the weblog of Alan Knox

Theology, Jesus, and Bultmann

Posted by on Dec 16, 2009 in biblical theology | 6 comments

The message of Jesus is a presupposition for the theology of the New Testament rather than a part of that theology itself. For New Testament theology consists in the unfolding of those ideas by means of which Christian faith makes sure of its own object, basis, and consequences. But Christian faith did not exist until there was a Christian kerygma; i.e., a kerygma proclaiming Jesus Christ – specifically Jesus Christ the Crucified and Risen One – to be God’s eschatological act of salvation. He was first so proclaimed in the kerygma of the earliest Church, not in the message of the historical Jesus, even though that Church frequently introduced into its account of Jesus’ message, motifs of its own proclamation. Thus, theological thinking – the theology of the New Testament – begins with the kerygma of the earliest Church and not before. But the fact that Jesus had appeared and the message which he had proclaimed were, of course, among its historical presuppositions; and for this reason Jesus’ message cannot be omitted from the delineation of New Testament theology. (Rudolf Bultmann, Theology of the New Testament; translated by Kendrick Grobel; Waco: Baylor University Press, 2007, pg 3) – italics in translation.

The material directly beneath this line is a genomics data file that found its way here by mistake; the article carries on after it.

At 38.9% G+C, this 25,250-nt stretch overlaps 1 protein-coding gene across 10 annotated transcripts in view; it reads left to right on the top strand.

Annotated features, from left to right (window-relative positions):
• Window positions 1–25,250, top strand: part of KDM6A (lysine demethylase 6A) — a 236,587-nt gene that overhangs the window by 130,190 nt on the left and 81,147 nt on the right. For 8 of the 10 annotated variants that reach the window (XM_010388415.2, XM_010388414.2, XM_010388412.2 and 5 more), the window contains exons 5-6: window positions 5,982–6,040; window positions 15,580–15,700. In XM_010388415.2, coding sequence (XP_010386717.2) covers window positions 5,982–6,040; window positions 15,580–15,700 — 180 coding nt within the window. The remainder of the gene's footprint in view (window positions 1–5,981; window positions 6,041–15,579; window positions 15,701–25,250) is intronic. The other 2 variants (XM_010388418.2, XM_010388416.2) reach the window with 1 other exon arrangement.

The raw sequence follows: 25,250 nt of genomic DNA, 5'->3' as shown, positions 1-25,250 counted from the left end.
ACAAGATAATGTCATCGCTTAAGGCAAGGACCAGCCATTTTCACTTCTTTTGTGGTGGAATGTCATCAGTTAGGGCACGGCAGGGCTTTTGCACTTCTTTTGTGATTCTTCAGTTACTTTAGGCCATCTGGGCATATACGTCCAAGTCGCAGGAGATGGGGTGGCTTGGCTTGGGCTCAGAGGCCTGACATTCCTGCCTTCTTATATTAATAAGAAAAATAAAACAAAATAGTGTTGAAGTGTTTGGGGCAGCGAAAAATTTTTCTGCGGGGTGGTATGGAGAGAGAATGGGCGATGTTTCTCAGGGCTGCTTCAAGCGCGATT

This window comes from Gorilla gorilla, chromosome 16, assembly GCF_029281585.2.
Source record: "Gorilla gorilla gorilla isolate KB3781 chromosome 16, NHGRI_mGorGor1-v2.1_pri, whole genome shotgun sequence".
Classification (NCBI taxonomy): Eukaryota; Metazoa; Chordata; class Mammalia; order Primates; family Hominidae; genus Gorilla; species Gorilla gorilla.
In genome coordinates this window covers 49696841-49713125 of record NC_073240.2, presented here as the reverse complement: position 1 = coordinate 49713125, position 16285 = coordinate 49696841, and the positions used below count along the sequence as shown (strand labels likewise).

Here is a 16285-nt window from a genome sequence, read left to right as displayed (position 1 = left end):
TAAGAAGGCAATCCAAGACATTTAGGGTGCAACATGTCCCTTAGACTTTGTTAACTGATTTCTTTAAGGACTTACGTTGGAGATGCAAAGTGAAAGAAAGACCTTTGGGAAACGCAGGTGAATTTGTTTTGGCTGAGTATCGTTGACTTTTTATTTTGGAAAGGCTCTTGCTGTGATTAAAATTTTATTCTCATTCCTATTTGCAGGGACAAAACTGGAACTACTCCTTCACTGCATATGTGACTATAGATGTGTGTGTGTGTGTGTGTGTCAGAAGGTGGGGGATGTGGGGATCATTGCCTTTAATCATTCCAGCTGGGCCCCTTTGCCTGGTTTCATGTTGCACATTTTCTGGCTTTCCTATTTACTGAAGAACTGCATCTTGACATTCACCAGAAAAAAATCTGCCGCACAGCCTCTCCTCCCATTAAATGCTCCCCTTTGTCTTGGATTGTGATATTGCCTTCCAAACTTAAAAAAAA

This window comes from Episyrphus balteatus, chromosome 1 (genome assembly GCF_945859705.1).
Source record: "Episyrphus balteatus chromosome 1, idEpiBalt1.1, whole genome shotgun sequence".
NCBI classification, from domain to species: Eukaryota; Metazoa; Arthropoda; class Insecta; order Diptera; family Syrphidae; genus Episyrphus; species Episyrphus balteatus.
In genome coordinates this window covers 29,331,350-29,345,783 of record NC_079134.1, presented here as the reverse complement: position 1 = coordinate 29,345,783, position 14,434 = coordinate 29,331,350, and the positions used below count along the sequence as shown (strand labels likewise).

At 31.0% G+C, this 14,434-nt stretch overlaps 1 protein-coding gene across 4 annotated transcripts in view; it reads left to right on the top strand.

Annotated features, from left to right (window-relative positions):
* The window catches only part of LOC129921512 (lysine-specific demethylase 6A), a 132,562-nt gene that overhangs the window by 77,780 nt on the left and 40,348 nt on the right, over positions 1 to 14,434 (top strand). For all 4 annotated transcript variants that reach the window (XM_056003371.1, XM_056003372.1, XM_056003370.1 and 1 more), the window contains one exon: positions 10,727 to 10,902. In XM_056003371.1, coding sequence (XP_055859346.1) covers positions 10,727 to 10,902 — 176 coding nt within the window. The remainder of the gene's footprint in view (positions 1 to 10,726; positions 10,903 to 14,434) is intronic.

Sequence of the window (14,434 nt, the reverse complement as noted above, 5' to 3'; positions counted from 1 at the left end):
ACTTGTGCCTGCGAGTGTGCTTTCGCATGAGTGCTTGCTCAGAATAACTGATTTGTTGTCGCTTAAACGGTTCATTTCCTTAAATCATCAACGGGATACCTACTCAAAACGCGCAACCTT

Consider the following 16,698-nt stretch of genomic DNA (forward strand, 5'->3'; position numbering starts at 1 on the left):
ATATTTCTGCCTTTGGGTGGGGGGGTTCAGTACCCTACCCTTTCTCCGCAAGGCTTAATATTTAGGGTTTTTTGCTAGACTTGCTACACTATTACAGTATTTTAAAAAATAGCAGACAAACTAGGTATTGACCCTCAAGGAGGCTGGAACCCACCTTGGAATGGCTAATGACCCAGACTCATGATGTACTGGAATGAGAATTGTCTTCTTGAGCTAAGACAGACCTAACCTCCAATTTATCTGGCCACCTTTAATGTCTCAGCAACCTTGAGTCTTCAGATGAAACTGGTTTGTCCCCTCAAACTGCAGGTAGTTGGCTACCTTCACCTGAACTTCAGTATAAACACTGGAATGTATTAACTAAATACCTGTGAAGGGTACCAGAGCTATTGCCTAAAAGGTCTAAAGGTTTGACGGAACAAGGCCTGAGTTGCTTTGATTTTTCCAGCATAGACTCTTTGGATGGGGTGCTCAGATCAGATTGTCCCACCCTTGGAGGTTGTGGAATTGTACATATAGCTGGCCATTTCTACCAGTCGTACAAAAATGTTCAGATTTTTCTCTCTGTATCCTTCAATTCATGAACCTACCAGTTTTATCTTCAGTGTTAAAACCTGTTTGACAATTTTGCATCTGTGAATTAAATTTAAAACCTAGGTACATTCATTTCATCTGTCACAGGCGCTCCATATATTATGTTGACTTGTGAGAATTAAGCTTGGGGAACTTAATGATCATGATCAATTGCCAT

Provocative, eh? What do you think? Agree, disagree? Partially, wholly?


6 Comments

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  1. 12-16-2009

    I have a question, not so much a comment or contribution: Can we really separate the historical Jesus from the Jesus of faith or, in Bultmann’s words, the NT kerygma?

  2. 12-17-2009

    Chris,

    Apparently Bultmann and others can. :)

    Of course, Bultmann did this by recreating what he considered the “original text” before the early church (through editors) got in and messed everything up. So, the parts that he accepted as “original” described “historical Jesus” for him.

    -Alan

  3. 12-17-2009

    I suspect this plays better with those for whom Paul is already heavily theologized, and for whom Pauline “thought” has become incredibly specialized. Furthermore, I wonder if Bultmann’s influence will wane if, as Jesus and Paul both continue to become “more Jewish”, we begin to see less of a contrast between both their messages.

    What do you think, Alan? Am I musing aimlessly or might I be closet to on target here?

  4. 12-17-2009

    Bill,

    I suspect you’re right. Plus, I think many were rejecting commonly held interpretations of Paul, which seemed to contradict the gospels in places.

    -Alan

  5. 12-17-2009

    Dear friend, I am a relative to Rudolf Bultmann and at University in Oldenburg Germany a guest-listener to lectures on R.B. on his 125th birthday. Twitter is new for me. Today is my 1st day. Perhaps we may contact later again.
    Regards Klaus Bultmann Born 1938

  6. 12-17-2009

    Klaus,

    I’m honored that you commented on my blog on your first day of Tweeting.

    -Alan